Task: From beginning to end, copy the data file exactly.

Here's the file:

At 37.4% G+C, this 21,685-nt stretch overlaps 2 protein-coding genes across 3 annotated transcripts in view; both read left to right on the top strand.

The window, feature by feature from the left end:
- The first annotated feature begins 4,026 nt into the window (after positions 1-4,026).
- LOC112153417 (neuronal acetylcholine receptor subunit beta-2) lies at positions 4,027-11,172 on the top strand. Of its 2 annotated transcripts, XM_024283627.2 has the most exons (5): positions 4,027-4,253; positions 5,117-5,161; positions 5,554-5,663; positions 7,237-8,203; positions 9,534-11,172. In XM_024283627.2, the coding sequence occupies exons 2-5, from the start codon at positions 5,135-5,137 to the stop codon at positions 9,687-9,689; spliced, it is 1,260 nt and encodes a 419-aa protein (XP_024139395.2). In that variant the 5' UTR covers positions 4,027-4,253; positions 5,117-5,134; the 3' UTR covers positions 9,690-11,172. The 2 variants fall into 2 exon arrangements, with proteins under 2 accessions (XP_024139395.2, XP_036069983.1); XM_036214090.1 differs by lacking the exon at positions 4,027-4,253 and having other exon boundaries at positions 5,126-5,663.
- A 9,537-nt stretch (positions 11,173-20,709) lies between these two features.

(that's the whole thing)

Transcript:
At 37.4% G+C, this 21,685-nt stretch overlaps 2 protein-coding genes across 3 annotated transcripts in view; both read left to right on the top strand.

The window, feature by feature from the left end:
- The first annotated feature begins 4,026 nt into the window (after positions 1-4,026).
- LOC112153417 (neuronal acetylcholine receptor subunit beta-2) lies at positions 4,027-11,172 on the top strand. Of its 2 annotated transcripts, XM_024283627.2 has the most exons (5): positions 4,027-4,253; positions 5,117-5,161; positions 5,554-5,663; positions 7,237-8,203; positions 9,534-11,172. In XM_024283627.2, the coding sequence occupies exons 2-5, from the start codon at positions 5,135-5,137 to the stop codon at positions 9,687-9,689; spliced, it is 1,260 nt and encodes a 419-aa protein (XP_024139395.2). In that variant the 5' UTR covers positions 4,027-4,253; positions 5,117-5,134; the 3' UTR covers positions 9,690-11,172. The 2 variants fall into 2 exon arrangements, with proteins under 2 accessions (XP_024139395.2, XP_036069983.1); XM_036214090.1 differs by lacking the exon at positions 4,027-4,253 and having other exon boundaries at positions 5,126-5,663.
- A 9,537-nt stretch (positions 11,173-20,709) lies between these two features.